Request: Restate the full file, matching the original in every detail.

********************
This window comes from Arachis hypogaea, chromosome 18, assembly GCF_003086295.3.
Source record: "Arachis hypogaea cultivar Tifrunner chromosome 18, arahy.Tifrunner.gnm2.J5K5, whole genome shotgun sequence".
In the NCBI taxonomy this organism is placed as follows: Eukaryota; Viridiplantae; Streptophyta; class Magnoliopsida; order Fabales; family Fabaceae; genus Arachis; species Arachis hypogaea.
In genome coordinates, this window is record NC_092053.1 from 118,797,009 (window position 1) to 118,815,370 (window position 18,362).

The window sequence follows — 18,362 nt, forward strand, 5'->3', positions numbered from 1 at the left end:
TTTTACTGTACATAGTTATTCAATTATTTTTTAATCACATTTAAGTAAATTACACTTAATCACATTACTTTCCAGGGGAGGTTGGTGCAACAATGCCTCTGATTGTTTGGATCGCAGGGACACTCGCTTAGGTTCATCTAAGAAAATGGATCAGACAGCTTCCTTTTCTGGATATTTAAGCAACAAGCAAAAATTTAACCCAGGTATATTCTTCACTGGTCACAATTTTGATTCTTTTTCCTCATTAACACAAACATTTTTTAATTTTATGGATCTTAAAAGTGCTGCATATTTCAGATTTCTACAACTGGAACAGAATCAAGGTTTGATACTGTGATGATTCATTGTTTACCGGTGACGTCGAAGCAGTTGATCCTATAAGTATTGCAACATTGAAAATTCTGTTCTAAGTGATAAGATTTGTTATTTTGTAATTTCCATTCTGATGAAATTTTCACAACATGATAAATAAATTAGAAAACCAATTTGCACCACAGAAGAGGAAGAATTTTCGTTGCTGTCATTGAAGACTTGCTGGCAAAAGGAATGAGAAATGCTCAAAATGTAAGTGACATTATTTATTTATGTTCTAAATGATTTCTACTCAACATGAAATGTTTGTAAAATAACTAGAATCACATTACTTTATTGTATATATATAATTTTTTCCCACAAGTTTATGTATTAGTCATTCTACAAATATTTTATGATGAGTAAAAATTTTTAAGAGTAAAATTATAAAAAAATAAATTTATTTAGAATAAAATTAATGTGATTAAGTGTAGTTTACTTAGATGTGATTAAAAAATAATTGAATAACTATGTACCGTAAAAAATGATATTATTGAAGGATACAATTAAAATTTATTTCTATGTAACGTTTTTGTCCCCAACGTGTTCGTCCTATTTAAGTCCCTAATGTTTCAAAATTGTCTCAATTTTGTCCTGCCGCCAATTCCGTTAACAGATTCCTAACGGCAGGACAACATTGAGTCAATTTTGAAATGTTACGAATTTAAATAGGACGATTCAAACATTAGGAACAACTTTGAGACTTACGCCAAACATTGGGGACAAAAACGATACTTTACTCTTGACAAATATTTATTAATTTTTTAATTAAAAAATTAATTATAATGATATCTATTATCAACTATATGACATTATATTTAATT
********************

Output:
This window comes from Arachis hypogaea, chromosome 18, assembly GCF_003086295.3.
Source record: "Arachis hypogaea cultivar Tifrunner chromosome 18, arahy.Tifrunner.gnm2.J5K5, whole genome shotgun sequence".
In the NCBI taxonomy this organism is placed as follows: Eukaryota; Viridiplantae; Streptophyta; class Magnoliopsida; order Fabales; family Fabaceae; genus Arachis; species Arachis hypogaea.
In genome coordinates, this window is record NC_092053.1 from 118,797,009 (window position 1) to 118,815,370 (window position 18,362).

The window sequence follows — 18,362 nt, forward strand, 5'->3', positions numbered from 1 at the left end:
TTTTACTGTACATAGTTATTCAATTATTTTTTAATCACATTTAAGTAAATTACACTTAATCACATTACTTTCCAGGGGAGGTTGGTGCAACAATGCCTCTGATTGTTTGGATCGCAGGGACACTCGCTTAGGTTCATCTAAGAAAATGGATCAGACAGCTTCCTTTTCTGGATATTTAAGCAACAAGCAAAAATTTAACCCAGGTATATTCTTCACTGGTCACAATTTTGATTCTTTTTCCTCATTAACACAAACATTTTTTAATTTTATGGATCTTAAAAGTGCTGCATATTTCAGATTTCTACAACTGGAACAGAATCAAGGTTTGATACTGTGATGATTCATTGTTTACCGGTGACGTCGAAGCAGTTGATCCTATAAGTATTGCAACATTGAAAATTCTGTTCTAAGTGATAAGATTTGTTATTTTGTAATTTCCATTCTGATGAAATTTTCACAACATGATAAATAAATTAGAAAACCAATTTGCACCACAGAAGAGGAAGAATTTTCGTTGCTGTCATTGAAGACTTGCTGGCAAAAGGAATGAGAAATGCTCAAAATGTAAGTGACATTATTTATTTATGTTCTAAATGATTTCTACTCAACATGAAATGTTTGTAAAATAACTAGAATCACATTACTTTATTGTATATATATAATTTTTTCCCACAAGTTTATGTATTAGTCATTCTACAAATATTTTATGATGAGTAAAAATTTTTAAGAGTAAAATTATAAAAAAATAAATTTATTTAGAATAAAATTAATGTGATTAAGTGTAGTTTACTTAGATGTGATTAAAAAATAATTGAATAACTATGTACCGTAAAAAATGATATTATTGAAGGATACAATTAAAATTTATTTCTATGTAACGTTTTTGTCCCCAACGTGTTCGTCCTATTTAAGTCCCTAATGTTTCAAAATTGTCTCAATTTTGTCCTGCCGCCAATTCCGTTAACAGATTCCTAACGGCAGGACAACATTGAGTCAATTTTGAAATGTTACGAATTTAAATAGGACGATTCAAACATTAGGAACAACTTTGAGACTTACGCCAAACATTGGGGACAAAAACGATACTTTACTCTTGACAAATATTTATTAATTTTTTAATTAAAAAATTAATTATAATGATATCTATTATCAACTATATGACATTATATTTAATT